"I told you before, you can't do that..."
So let's just say, just for the sake of fantasy, that a bill could get passed by the Legislature, signed by the Governor, and approved by the Minneapolis City Council. Start the digging, right?
Not so fast, me bucko.
If there's a referendum, well, you can park the bulldozers and look for another gig.
If there's no referendum, and if there's even one lawyer in this town, you can bet that somebody will sue over the lack of a referendum.
If there are bonds to be issued, there will be costs, and they'll be based on just how comfortable everyone is with the revenue streams provided to secure them.
And there are all those pesky back-up funding sources, each of which could trigger some sort of delay or road block.
I will admit that it is not unusual for stadium projects to face Herculean obstacles along the way. And plenty of stadiums have been built, so it's fair to say that almost any obstacle can be overcome.
The chance of a stadium getting built does not exactly drop to zero, but it would be time to start counting places to the right of the decimal point.
Just remember what I said at the very beginning. We'll be doing this all again very soon, and you'll probably be much happier next time.
"When I get to the bottom I go back to the top of the slide..."
Should you be mad at somebody?
My approach is to say that you should be glad that we didn't waste a whole cycle on Arden Hills. Getting that out of the way quickly saved a whole year.
Next, it appears that the Metrodome site was going to have to have its day, and might have worked if the financing model had been a bit more plausible. The important lesson for stadium watchers is that the money matters way more than the plot of land.
So I'm not sure who you'd be mad at there. Everybody was acting in good faith, if a little naively. Give the Legislature credit for tackling this when it appeared that no one really wanted to. Those who vote against this are not Vikings-haters, and often not even stadium-haters. Even stadium supporters in the Legislature recognize that this is a bad solution. That's very telling.
But this is really just how stadium politics work. The Twins tried some tactics which set them back years, and thankfully the Vikings appear to have avoided any such mistakes this time around. That leaves the issue still ripe and ready for people to hammer out a solution which will really work, and which can pass political muster.
That won't happen in this session. But, with apologies to my Beatlish heroes, here's a little song for you to croon through your tears...
When I find myself in times of trouble
Guv'ner Dayton comforts me,
"There will be a stadium
Just listen for the sound of rumbling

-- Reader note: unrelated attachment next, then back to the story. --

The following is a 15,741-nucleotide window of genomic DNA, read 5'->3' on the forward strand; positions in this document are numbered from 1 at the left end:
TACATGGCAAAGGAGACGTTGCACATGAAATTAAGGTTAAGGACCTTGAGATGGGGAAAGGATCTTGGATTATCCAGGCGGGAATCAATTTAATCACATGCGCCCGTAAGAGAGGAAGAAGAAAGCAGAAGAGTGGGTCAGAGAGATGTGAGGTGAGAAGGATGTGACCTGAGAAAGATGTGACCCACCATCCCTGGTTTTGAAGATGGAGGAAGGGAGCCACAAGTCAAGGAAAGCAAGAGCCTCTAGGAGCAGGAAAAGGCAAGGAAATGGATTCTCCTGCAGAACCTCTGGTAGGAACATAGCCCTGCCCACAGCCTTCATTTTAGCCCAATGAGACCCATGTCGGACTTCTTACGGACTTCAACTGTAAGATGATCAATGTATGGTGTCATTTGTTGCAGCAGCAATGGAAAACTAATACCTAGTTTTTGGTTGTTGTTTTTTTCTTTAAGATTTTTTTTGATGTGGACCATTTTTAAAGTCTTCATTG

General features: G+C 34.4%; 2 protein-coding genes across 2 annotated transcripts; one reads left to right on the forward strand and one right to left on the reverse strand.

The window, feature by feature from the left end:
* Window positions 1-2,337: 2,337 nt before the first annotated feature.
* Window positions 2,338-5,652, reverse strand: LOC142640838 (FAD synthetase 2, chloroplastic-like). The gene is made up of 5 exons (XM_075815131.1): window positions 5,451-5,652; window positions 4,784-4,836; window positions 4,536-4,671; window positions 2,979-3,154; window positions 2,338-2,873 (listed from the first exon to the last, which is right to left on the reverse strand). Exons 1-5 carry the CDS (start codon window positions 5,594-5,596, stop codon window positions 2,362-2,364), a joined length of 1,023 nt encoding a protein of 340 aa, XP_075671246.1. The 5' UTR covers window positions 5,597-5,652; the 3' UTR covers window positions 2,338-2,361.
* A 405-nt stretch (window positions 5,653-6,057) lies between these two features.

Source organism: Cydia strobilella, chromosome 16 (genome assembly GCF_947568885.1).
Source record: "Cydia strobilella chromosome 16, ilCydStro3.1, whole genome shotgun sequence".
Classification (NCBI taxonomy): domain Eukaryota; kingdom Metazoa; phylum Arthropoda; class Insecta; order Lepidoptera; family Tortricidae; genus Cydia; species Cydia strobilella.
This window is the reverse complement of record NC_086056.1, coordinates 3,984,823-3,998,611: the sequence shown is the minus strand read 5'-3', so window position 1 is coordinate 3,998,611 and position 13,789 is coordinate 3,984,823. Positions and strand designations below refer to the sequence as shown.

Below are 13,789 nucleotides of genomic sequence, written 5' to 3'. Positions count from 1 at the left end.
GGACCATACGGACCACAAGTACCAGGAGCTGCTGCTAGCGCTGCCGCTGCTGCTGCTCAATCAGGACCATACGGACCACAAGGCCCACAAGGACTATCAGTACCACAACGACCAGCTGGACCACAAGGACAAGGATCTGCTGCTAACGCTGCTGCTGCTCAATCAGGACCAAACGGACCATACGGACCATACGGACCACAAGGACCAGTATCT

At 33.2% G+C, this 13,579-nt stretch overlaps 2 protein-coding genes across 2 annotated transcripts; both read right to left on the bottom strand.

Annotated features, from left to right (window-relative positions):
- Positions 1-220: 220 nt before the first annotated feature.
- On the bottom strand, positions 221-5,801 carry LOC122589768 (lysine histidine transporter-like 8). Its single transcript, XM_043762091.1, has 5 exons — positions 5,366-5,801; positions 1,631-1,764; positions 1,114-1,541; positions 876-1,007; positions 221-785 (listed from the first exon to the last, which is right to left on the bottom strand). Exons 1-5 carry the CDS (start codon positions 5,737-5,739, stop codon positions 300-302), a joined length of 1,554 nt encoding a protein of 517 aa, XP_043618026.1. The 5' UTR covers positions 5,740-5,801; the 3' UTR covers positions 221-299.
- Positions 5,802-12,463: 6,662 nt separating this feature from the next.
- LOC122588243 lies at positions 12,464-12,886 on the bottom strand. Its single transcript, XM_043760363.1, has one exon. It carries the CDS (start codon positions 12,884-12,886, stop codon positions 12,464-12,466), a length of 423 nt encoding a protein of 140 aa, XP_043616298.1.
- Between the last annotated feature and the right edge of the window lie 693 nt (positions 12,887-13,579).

Out in Hennepin County.
"There will be a stadium
In '13, in '13, in '13, in '13.
Yeah, there will be a stadium in '13...
"You talk about the magic, the aura, but what really makes a stadium is the fans. Concrete doesn't talk back to you. Chairs don't talk back to you. It's the people who are there, day in, day out, that makes the place magic."
– Bernie Williams
Explore the Site
Here are 50 images chosen randomly from the 3033 found on this site. Click the image to be taken to the original post. A new list is created every 10 minutes.
Looking through the transit hub
Click to enlarge. (Photo by Jared Wieseler)
Gate 29 escalators
The windows have started going in.
OK, it doesn't really look like that at all...
Here's a closer look.
Hubert's remains the only sports bar within site of the Dome after 28 years of its existence. It's a cautionary tale.
2014 Twins ASG promo bat.
The former Ford manufacturing plant (now Ford Centre).
Don Swanson, left, in-coming commander of the Richfield American Legion, and Joe Kennedy, right, out-going commander, are pictured with the Legion's new flag pole, which once stood at old Metropolitan Stadium. (Click to enlarge.)
Showing more of the context for the louvers.
These are the outside tracks which go under the promenade
Wrigley Field. Paradise? Not from these seats.
This view, from the Minnekahda building (or possibly a predecessor), looks toward the right field corner. The City Market, at left, occupied the land where the B ramp and Target Plaza now stand (over I-394). And the Overlook now juts out just a little beyond where that driveway enters the railyard.
I would put on this face.
Some fun field facts. (Click to enlarge.)
Stepping inside the circulation building
Another piece of the neighborhood puzzle: the Northstar platform.
The top of a warehouse visible beyond a parking ramp.
The Target Field grass, it turns out, will be green. (This is a photo representing the concept of grass only. The actual Target Field grass apparently will not contain dirt patches, weeds, or dandelions. Imagine that -- if you can!)
Train. (What is it about baseball and trains?)
A little ground's crew action in the first inning the other night.
A Hrbek tribute wall marks the end of the Carew side of the club
Main ticket window area
At lower left are the seats I'm not going to use any time soon.
Click to enlarge. (Photo by Tyler Wycoff)
Killebrew taught, "Always make your autograph legible, boys."